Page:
Current best evidence for clinical care (more info)
OBJECTIVES: We aimed to evaluate the accuracy of the Panbio™ Ag-RDT at primary health care (PHC) centers and test sites in symptomatic patients and close contacts, using the Reverse-Transcription Polymerase Chain Reaction (RT-PCR) test as the gold standard.
METHODS: The study was conducted in four PHC centers and two test sites in Mallorca, Spain. Consecutive patients older than 18 years, attending the sites for RT-PCR testing were included. Two nasopharyngeal samples were collected, one for RT-PCR and the other was processed on-site using the Panbio™ rapid antigen test kit for SARS-CoV-2. The sensitivity and specificity were calculated using RT-PCR as the reference, and the predictive values using the pretest probability results for each analyzed group.
FINDINGS: A total of 1369 participants were included; mean age 42.5?±?14.9 years and 54.3% women. The overall prevalence was 10.2%. Most participants (70.6%) presented within 5 days of the onset of symptoms. The overall sensitivity was of 71.4% (95% CI: 63.1%, 78.7%), the specificity of 99.8% (95% CI: 99.4%, 99.9%), the positive predictive value of 98.0% (95% CI: 93.0%, 99.7%) and a negative predictive value of 96.8% (95% CI: 95.7%, 97.7%). The sensitivity was higher in symptomatic patients, in those arriving within 5 days since symptom onset and in those with high viral load.
INTERPRETATION: Ag-RDT had relatively good performance characteristics in suspected symptomatic patients within five days since the onset of symptoms. However, our data do not support the sole use of Panbio™ Ag-RDT in asymptomatic individuals.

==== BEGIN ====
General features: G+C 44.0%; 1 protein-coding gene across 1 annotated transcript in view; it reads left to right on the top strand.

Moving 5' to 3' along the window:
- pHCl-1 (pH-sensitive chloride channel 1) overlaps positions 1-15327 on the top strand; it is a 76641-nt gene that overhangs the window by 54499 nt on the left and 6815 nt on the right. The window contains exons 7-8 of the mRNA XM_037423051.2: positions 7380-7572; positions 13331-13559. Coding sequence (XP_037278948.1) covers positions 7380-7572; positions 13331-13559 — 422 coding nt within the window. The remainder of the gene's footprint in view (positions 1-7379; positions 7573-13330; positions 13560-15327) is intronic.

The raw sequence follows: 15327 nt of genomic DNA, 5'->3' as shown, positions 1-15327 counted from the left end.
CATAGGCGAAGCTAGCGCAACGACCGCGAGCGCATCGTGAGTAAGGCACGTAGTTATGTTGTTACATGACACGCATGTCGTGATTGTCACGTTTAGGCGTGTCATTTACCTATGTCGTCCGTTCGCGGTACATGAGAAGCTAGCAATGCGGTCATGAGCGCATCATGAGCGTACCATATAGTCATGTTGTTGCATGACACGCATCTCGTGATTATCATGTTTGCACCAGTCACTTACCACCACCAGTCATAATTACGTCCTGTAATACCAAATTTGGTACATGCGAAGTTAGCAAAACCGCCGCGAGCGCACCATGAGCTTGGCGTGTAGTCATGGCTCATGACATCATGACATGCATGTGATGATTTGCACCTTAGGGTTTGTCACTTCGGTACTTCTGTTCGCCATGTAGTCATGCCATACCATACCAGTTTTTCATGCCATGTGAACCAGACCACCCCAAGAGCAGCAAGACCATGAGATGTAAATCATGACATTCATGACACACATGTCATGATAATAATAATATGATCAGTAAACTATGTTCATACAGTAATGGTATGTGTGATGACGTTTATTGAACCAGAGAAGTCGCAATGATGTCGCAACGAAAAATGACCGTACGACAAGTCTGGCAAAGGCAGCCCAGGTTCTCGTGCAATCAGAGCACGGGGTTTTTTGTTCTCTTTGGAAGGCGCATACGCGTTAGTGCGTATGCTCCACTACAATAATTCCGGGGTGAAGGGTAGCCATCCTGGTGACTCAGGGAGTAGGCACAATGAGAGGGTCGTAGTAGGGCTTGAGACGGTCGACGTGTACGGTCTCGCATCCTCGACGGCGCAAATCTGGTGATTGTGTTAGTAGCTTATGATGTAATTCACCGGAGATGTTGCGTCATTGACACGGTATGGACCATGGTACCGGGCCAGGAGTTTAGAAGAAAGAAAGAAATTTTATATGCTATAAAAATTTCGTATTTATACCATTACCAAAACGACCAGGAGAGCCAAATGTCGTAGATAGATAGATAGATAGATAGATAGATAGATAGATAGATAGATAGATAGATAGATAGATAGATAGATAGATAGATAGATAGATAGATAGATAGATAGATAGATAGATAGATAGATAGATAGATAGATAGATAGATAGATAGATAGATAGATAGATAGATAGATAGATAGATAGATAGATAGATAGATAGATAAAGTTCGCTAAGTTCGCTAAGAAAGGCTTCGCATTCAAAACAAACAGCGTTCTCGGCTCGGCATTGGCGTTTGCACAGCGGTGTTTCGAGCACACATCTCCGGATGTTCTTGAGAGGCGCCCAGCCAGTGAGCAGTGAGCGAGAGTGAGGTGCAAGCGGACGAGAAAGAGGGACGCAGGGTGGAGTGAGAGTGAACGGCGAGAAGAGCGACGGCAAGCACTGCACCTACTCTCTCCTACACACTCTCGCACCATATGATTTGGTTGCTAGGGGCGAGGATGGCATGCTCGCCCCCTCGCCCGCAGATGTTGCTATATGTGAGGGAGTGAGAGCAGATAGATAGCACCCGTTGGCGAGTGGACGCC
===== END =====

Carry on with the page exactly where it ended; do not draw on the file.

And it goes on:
|Discipline / Specialty Area||Score|
|Family Medicine (FM)/General Practice (GP)||
|General Internal Medicine-Primary Care(US)||
Unsurprisingly, there are a lot of data emerging on this topic, so practice needs to be based on frequently updated evidence synthesis, rather than individual studies.
This is a well designed and reported study on newer generation antigen tests. Like the rapid strep screen, this test is most helpful if the patient is symptomatic and the test is positive. There is still a significant risk of patients having a negative test but still having COVID-19, especially if minimally or asymptomatic.
If the test is approved for use in USA, if it is CLIA waived, and if insurance reimbursement is adequate, then this article would have relevance to US primary care providers. What we really need is a widely available, inexpensive, accurate, saliva based test for home use.
This well-designed study shows that in a primary care setting with ~10% prevalence of people testing positive for COVID acutely, this rapid antigen test had moderate sensitivity and excellent specificity.
Our hospitals in Sri Lanka are using the Antigen test to screen patients prior to admission. Therefore this study will add to the knowledge base of the health system and enable to fine-tune the screening process.